Home
Science & History
Print|Email|Text Size: ||
Deconstructing the Gene Pool
Dr. Mark Neff and his team uncover the surprising origin of a potentially deadly mutation
Pages:

Pages

Until the mid-19th century, any hodge-podge of similar-looking dogs performing similar tasks was awarded the right to be called a breed. However, as inventions (such as guns) mechanized jobs that dogs normally performed, many breeds—like the tumbler, who “tumbled and turned” to mesmerize prey—simply sank back into the ancestral soup, taking their unique traits with them.

One of these ancient breeds, the glacier-climbing Lundehund with its unusual polydactyl triple-jointed toes, survived, but its current population is so small that the breed teeters on extinction’s edge. And a few, like the ubiquitous working collies and spaniels of Great Britain, spawned a number of the breeds created during the prosperous, class-conscious Victorian era. In the age of upward mobility, those on the way up claimed many of the privileges of the upper class, including the luxury of breeding and showing dogs.

More than one-quarter of the world’s estimated 375 breeds were created between 1859, when the first dog show was held in the UK, and 1900, when Westminster and Crufts were well established; even the most subtle differences in weight or color were enough to allow registry of a new breed type. In many cases, the subdivision of farm dogs was an unintended consequence of competitive exhibition in dog shows.

Responding to the shows’ strict criteria for body type, size and color, breeders drew from an increasingly smaller number of founder populations to create dogs who conformed to these standards. Breeding closely related dogs to one another became a popular way to refine a breed, which today means a group of dogs with a common gene pool and characteristic appearance and function.

Unfortunately, the down-side of homozygosity (having two identical genes at a specific location on the DNA strand) is disease and unsoundness. As a consequence of this intense concentration on form, modern dogs suffer from more than 350 genetic illnesses, and today’s breeders bear the burden of restoring their lines to health.

There are no easy answers. Removing affected individuals from breeding populations may decrease the incidence of a particular disease, but smaller gene pools create opportunities for other congenital problems. In cases where an entire breed is afflicted, out-crossing with other breeds means running the risk of losing truly unique traits, such as the Lundehund’s joint flexibility.

Recent research has shown that a single mutated gene, unnoticed for over a century, is responsible for sensitivity to several modern medicines, ranging from ivermectin (a common ingredient in heartworm preventatives) to anticancer agents such as vincristine. These adverse drug responses can cause illness or death in the breeds that harbor the mutation.

A team of researchers led by Professor Mark Neff at UC Davis expanded the results of earlier research by demonstrating that the mutation probably originated in a single generic herding dog who lived in Great Britain in the mid-1800s. This dog must have been a common ancestor of founding dogs for nine different breeds, all of which were found to possess the mutation. Moreover, scientists involved in this study were able to describe the frequency of the mutation in these various breeds, further defining the inherited risk of adverse drug response: Collie (54.6%), Long-haired Whippet (41.6%), Miniature Australian Shepherd (25.9%), Silken Windhound (17.9%), McNab (17.1%), Australian Shepherd (16.6%), Shetland Sheepdog (8.4%), English Shepherd (7.1%) and the Old English Sheepdog (3.6%).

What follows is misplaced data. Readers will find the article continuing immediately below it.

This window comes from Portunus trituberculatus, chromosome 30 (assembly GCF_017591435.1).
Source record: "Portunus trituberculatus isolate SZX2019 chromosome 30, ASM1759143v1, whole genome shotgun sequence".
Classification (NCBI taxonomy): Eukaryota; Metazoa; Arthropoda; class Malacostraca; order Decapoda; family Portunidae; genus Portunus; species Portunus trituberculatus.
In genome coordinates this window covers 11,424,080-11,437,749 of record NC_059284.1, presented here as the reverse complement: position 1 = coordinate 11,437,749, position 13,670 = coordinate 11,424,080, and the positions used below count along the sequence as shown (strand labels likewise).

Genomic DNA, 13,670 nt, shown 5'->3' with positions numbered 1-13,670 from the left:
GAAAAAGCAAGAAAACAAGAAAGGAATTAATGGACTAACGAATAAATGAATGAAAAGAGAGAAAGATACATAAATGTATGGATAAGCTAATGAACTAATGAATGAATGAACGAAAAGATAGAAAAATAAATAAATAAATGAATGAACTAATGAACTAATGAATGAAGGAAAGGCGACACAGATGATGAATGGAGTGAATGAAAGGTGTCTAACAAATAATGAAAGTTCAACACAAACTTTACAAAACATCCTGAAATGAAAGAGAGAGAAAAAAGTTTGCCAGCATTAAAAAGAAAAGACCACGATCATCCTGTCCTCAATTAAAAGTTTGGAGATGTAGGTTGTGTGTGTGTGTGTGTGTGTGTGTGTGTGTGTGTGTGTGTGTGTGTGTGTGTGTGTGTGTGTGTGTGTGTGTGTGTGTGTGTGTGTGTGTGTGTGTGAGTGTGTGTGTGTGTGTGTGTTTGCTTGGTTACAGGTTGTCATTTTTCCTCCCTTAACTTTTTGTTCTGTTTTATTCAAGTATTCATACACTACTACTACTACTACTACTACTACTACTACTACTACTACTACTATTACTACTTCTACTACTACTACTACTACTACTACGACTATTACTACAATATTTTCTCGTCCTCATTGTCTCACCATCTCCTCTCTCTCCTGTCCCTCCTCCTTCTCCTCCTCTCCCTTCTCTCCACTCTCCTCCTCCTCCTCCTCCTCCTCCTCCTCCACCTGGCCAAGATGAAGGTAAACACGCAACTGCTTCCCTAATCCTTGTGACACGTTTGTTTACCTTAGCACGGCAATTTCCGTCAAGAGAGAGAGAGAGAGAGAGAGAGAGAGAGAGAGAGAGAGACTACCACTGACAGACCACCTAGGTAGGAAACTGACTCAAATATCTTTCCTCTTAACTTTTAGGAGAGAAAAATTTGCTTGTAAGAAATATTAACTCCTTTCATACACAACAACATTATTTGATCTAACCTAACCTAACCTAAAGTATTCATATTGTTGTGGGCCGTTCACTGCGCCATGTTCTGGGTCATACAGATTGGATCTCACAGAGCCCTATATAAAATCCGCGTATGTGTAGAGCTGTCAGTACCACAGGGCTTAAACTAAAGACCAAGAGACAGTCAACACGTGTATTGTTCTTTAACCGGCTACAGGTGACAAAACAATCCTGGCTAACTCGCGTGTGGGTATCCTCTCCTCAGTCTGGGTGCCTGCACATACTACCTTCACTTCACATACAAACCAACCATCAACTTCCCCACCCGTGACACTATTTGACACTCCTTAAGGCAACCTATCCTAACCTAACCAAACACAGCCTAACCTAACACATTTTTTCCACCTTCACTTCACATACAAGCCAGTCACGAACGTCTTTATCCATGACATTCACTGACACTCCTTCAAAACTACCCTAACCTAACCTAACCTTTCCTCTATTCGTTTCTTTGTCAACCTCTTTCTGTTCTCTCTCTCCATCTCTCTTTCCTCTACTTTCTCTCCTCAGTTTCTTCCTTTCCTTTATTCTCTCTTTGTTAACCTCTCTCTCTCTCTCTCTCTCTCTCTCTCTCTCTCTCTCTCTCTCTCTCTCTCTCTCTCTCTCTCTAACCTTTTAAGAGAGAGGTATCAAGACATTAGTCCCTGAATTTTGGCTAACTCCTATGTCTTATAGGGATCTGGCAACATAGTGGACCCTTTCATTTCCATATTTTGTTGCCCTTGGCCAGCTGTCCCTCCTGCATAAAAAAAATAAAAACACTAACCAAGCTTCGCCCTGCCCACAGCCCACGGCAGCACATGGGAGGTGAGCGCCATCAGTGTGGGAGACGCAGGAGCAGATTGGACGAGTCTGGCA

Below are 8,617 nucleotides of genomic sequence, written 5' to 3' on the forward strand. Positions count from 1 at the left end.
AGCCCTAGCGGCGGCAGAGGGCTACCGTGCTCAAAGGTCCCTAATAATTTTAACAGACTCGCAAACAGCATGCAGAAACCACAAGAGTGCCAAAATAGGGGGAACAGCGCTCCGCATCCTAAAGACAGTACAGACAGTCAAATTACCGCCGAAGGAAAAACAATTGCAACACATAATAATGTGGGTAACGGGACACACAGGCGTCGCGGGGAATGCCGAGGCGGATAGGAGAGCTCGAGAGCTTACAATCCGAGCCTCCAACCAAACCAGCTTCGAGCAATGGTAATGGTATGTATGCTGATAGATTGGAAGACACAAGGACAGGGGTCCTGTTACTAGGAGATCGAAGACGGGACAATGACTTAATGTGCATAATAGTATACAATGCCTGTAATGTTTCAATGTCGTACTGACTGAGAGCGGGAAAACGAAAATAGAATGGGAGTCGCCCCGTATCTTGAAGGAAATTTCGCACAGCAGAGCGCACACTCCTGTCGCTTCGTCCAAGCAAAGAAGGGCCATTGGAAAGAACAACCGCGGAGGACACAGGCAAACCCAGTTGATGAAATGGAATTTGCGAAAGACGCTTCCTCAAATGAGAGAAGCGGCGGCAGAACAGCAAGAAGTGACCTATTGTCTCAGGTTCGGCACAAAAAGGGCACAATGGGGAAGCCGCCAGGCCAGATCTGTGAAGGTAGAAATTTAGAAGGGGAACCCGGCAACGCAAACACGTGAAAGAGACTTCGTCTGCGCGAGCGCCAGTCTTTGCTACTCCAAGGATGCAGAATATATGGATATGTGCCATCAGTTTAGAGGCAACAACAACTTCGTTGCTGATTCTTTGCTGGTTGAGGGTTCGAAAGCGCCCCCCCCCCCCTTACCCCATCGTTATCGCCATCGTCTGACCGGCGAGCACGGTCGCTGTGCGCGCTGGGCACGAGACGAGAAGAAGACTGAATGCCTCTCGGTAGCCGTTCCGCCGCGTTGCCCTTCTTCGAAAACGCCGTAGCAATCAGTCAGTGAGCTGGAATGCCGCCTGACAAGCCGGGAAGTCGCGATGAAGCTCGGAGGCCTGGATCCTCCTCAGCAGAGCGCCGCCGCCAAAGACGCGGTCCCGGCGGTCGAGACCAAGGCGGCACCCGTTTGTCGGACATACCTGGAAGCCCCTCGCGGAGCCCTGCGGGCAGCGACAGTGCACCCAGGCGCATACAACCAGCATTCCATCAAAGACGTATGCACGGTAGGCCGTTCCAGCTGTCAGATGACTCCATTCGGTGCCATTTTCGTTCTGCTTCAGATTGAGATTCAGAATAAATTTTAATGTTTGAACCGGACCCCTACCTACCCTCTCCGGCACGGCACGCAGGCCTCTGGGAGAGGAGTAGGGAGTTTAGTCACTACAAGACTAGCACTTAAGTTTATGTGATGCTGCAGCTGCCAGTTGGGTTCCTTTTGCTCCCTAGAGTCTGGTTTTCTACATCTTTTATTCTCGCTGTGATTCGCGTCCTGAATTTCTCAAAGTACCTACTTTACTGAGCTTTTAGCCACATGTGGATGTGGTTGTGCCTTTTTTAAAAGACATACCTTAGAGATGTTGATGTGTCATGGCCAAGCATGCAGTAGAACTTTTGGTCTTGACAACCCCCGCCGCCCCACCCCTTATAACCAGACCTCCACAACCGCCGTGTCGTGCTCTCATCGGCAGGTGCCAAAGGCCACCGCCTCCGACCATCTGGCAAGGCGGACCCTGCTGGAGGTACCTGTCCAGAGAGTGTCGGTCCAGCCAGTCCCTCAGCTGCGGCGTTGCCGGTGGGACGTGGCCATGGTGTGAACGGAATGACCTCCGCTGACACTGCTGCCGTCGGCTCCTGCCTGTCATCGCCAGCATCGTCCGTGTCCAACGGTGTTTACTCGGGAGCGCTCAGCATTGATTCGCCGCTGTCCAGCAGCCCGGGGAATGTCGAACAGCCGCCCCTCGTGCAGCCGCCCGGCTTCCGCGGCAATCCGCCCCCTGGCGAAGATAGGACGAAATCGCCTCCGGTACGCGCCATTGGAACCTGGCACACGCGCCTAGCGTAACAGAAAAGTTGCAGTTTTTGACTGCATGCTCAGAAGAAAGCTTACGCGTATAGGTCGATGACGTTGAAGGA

Dr. Neff talks about his research and the implications of genetic testing on the health and well-being of dogs.

Jane Brackman: In addition to helping breeders make informed decisions, your findings provide an opportunity for veterinarians to treat dogs based on their individual genetic profile. What do you mean when you say dogs can be treated with personalized medicines?

Pages:

Pages

Print|Email
CommentsPost a Comment
Please note comments are moderated. After being approved your comment will appear below.
Submitted by Tom and Terri Reed | August 22 2013 |

The interview made perfect sense and speaks to the end product when evaluating selective breeding vs. natural selection. We generally can identify breed traits in our own mixedbreed rescue dogs, and appreciate their diversity and sturdiness. We adopted our newest addition last summer when she was brought into a rescue facility in Playa del Carmen Mexico to be euthanized. Collected in Tulum, Coba was a two-pound street puppy, malnourished and infested with lice and internal parasites. Our daughter, who was interning at the clinic, elected not to euthanize but rather, to treat and spay her. With health certificate and plane ticket in hand, we brought Coba home. While Coba may or may not qualify as a true village dog in the scientific sense, clearly, her behavioral traits are influenced by DNA developed over time by natural selection. She is bright, resourceful, intuitive, assertive without being aggressive (a culled behavior, according to Dr. Boyko) and slow to trust. Coba is a joy and has given us so much more than we have given her. She is now full grown and a healthy 26 pounds. People tell us, “That is one lucky dog.” The reality is, we are the lucky ones to have her and to experience what she contributes to our lives.

More From The Bark

By
Claudia Kawczynska
By
Amy Young
By
Jane Brackman
More in Science & History:
Freud Sang to His Dog
Myths: Loyalty Rewarded
Body Language
Is Your Dog Waiting For You?
Scientists Searching for Clues to The First Dog
The Wolf in Your Dog
Alexandra Horowitz, The Canine Mindseeker
DNA Testing
Buffon
Can DNA Decipher the Mix?